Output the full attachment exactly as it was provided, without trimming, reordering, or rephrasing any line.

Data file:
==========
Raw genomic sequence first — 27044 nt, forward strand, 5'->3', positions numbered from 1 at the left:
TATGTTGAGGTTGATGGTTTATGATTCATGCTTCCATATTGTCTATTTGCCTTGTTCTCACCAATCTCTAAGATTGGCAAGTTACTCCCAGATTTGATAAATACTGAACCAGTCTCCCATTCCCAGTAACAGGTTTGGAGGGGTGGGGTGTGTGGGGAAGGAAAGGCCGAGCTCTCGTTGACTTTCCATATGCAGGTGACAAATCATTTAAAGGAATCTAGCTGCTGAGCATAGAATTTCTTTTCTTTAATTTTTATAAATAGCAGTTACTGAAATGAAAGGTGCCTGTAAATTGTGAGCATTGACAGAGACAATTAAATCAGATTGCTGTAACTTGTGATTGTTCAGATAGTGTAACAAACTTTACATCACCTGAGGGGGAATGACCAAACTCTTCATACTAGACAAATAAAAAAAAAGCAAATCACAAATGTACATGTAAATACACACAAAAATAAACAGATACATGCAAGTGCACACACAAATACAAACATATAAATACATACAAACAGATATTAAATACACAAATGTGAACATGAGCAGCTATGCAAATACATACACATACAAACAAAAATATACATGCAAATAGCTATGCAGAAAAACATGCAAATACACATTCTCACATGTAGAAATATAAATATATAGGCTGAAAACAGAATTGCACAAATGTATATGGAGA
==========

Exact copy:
Raw genomic sequence first — 27044 nt, forward strand, 5'->3', positions numbered from 1 at the left:
TATGTTGAGGTTGATGGTTTATGATTCATGCTTCCATATTGTCTATTTGCCTTGTTCTCACCAATCTCTAAGATTGGCAAGTTACTCCCAGATTTGATAAATACTGAACCAGTCTCCCATTCCCAGTAACAGGTTTGGAGGGGTGGGGTGTGTGGGGAAGGAAAGGCCGAGCTCTCGTTGACTTTCCATATGCAGGTGACAAATCATTTAAAGGAATCTAGCTGCTGAGCATAGAATTTCTTTTCTTTAATTTTTATAAATAGCAGTTACTGAAATGAAAGGTGCCTGTAAATTGTGAGCATTGACAGAGACAATTAAATCAGATTGCTGTAACTTGTGATTGTTCAGATAGTGTAACAAACTTTACATCACCTGAGGGGGAATGACCAAACTCTTCATACTAGACAAATAAAAAAAAAGCAAATCACAAATGTACATGTAAATACACACAAAAATAAACAGATACATGCAAGTGCACACACAAATACAAACATATAAATACATACAAACAGATATTAAATACACAAATGTGAACATGAGCAGCTATGCAAATACATACACATACAAACAAAAATATACATGCAAATAGCTATGCAGAAAAACATGCAAATACACATTCTCACATGTAGAAATATAAATATATAGGCTGAAAACAGAATTGCACAAATGTATATGGAGA